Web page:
This is a homework exercise for a few weeks ago and I wanted your feedback on my improved proofs.

For $g: \mathbb{N} \to \mathbb{R}$ let $$o(g):= \{f:\mathbb{N} \to \mathbb{R} |\forall \alpha > 0 : \exists n_0 \in\mathbb{N} : \forall n \geq n_0 : 0 \leq f(n) \leq \alpha g(n)\}$$ Let $g: \mathbb{N} \to \mathbb{R}$ so that $g(n)\not= 0$ for infinitely many $n \in \mathbb{N}$. Prove or disprove

  1. $\mathcal{O}(g) \setminus \Theta(g) \subseteq o(g)$
  2. $o(g) \subseteq \mathcal{O}(g) \setminus \Theta(g)$
  3. $f \in o(g) \implies g \notin o(f)$

Our definitions of $\mathcal{O}$ and $\Omega$ and $\Theta$ are as follows $$ f \in \mathcal{O}(g) \iff \exists n_0 \in \mathbb{N} ~\exists \alpha >0 : 0 \leq f(n) \leq \alpha g(n) ~~\forall n \geq n_0 ~~~\textrm{and} $$ $$ f \in \Omega(g) \iff \exists n_0 \in \mathbb{N} ~\exists \beta >0 : 0 \leq \beta g(n) \leq f(n) ~~\forall n \geq n_0 $$

$$ f \in \Theta(g) \iff f \in \Omega(g) \land f \in \mathcal{O}(g) $$

  1. The incorrectness of the statement is proven by counterexample.

Let $f(n) := \begin{cases} 1 & n ~\textrm{odd} \\ 0 & n ~\textrm{even} \end{cases}~~~$ and $g(n) = 1$, then $f \in \mathcal{O}(g) \setminus \Theta(g)$ but $f \notin o(g)$.

Proof: From the definition we know, that $$ f \in \mathcal{O}(g) \iff \exists \hat{n_0} \in \mathbb{N} ~\exists \alpha >0 : 0 \leq f(n) \leq \alpha g(n) ~~\forall n \geq \hat{n_0} ~~~\textrm{and} $$ $$ f \notin \Theta(g) \iff \exists \tilde{n_0} \in \mathbb{N} ~\nexists \beta >0 : 0 \leq \beta g(n) \leq f(n) ~~\forall n \geq \tilde{n_0} $$ Combining those statements we obtain for all $ n \geq \tilde{n_0}, \hat{n_0} \in \mathbb{N}$ $$ 0 \leq \beta g(n) \leq f(n) \leq \alpha g(n) \iff 0 < \beta \leq f(n) \leq \alpha $$ Since $~f(n) \in \{0,1\}$, there exists no $\beta >0$ to make $0 < \beta \leq f(n)$ true, because for every even $n$ we obtain $0 = f(n) < \beta ~\forall \beta > 0$. $~~~~\square$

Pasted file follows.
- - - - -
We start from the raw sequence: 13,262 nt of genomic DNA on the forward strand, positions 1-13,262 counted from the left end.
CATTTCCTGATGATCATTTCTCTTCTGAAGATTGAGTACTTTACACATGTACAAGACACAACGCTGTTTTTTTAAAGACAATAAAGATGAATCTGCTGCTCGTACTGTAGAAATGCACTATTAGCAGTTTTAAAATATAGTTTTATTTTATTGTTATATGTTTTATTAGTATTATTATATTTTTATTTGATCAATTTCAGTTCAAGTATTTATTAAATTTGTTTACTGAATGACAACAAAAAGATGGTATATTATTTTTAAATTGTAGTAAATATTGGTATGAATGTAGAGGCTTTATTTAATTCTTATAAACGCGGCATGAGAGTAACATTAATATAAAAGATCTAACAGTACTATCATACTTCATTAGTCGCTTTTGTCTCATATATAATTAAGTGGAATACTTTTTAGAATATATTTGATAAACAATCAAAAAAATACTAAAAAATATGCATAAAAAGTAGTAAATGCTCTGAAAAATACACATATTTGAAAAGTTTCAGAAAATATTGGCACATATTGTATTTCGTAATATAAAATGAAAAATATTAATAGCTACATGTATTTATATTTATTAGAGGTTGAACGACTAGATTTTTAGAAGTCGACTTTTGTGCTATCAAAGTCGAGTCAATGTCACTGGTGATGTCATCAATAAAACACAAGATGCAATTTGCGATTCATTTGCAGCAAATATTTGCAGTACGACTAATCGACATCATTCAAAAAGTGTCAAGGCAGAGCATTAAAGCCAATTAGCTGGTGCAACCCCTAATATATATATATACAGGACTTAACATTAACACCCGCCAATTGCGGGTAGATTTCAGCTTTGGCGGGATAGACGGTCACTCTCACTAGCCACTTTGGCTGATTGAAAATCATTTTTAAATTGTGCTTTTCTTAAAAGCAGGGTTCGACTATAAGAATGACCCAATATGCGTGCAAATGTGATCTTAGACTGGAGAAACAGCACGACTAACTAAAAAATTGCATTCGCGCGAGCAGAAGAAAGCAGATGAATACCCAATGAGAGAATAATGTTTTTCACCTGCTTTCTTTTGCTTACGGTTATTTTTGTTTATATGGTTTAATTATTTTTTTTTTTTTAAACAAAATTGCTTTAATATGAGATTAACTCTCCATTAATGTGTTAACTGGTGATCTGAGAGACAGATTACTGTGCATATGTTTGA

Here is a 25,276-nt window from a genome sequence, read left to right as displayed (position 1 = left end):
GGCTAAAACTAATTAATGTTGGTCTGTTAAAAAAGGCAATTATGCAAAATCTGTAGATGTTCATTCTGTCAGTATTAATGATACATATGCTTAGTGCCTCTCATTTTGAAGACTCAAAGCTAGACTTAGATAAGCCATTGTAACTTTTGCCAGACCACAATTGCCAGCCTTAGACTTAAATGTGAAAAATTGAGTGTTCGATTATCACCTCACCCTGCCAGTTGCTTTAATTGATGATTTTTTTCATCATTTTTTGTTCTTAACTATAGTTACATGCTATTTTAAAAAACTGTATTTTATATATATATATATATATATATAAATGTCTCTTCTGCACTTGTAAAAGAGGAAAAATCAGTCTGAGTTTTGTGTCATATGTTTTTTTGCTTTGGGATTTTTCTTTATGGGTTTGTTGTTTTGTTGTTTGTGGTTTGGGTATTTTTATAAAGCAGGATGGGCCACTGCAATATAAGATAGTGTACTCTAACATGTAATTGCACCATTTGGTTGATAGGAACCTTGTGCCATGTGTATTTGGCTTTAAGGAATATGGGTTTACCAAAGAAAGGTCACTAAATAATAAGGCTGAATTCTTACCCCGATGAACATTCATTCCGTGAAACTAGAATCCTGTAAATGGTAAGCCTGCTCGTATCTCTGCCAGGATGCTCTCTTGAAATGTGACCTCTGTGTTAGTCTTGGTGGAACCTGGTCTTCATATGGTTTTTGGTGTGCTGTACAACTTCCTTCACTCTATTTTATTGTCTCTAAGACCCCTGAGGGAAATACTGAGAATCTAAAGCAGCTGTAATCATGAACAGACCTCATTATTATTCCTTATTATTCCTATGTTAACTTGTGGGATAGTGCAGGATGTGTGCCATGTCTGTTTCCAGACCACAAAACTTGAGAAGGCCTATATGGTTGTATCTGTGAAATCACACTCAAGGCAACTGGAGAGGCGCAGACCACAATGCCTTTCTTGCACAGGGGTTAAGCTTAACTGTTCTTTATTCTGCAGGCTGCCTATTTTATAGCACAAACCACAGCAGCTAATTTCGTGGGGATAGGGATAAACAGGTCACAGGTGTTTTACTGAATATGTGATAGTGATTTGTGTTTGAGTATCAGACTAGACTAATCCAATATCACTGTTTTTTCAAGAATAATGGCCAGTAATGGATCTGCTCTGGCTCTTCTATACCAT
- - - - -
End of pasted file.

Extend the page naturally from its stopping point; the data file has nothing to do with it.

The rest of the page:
(Question specifically here: $\beta > 0 $, but the condition is $\beta g(n) = \beta \geq 0$. In the last paragraph, do I use $\geq$ or $>$ ?)

  1. The statement is correct.

Let $f \in o(g)$, then clearly $f \in \mathcal{O}(g)$. Now we have to show that $f \notin \Theta (g)$. Let's assume $f \in \Theta (g)$, while $f \in o(g)$, then follows that $$ f(n) \leq \alpha g(n) ~\forall \alpha > 0 ~\textrm{and}~ n \geq n_0 \in \mathbb{N} \land \beta g(n) \leq f(n) ~\textrm{for one}~ \beta > 0 ~\forall n \geq \tilde{n_0} \in \mathbb{N} $$ Which is a contradiction, because the first condition is only true if $f(n) = \beta g(n)$. Then $\beta g(n) > \alpha \beta g(n)$ for a $\alpha <1$, so the second condition can't hold.

So $f \notin \Theta (g)$ and therefore the statement is true.

  1. The statement is correct.

Let $f \in o(g)$ and $g \in o(f)$. Then $$ \exists n_0 \in \mathbb{N} ~\forall \alpha > 0: 0 \leq f(n) \leq \alpha g(n) ~~\forall n \geq n_0 ~~~\textrm{and} $$ $$ \exists \tilde{n_0} \in \mathbb{N} ~\forall \tilde{\alpha} > 0: 0 \leq g(n) \leq \tilde{\alpha} f(n) ~~\forall n \geq \tilde{n_0} $$ Combing both conditions we obtain $$ \exists \hat{n_0} := \max\{n_0, \tilde{n_0}\} ~\forall \alpha, \tilde{\alpha} >0 : 0 \leq f(n) \leq \alpha g(n) \leq \alpha \tilde{\alpha} f(n)~~\forall \hat{n_0} \geq n \in \mathbb{N} $$ Which is only possible if $f = g = 0$, but $g \not= 0$ for infinitely many $n \in \mathbb{N}$, producing a contradiction, so we know that $g \notin o(g)$, proving the statement correct.

Alternatively choose $\alpha = 1, \tilde{\alpha} = 0.5$ to obtain $$ 0 \leq f(n) \leq g(n) \leq 0.5 f(n) \implies 2f(n) \leq f(n) \implies 2 \leq 1 $$ arriving at a contradiction. (Here: searching for a better justification of the contradiction)


1 Answer 1


The proof of the first part has some deviations which should be revised. The proofs of the other parts are essentially correct. The second proof could be reformulated somewhat in order to enhance readability. Nevertheless all the proofs show already a good qualitative approach.

First part: $\mathcal{O}(g) \setminus \Theta(g) \subseteq o(g)$

The choice of the counterexample using $f$ and $g$ is fine. Also showing that $f\in\mathcal{O}(g)$ is correct. The following statement is not correct: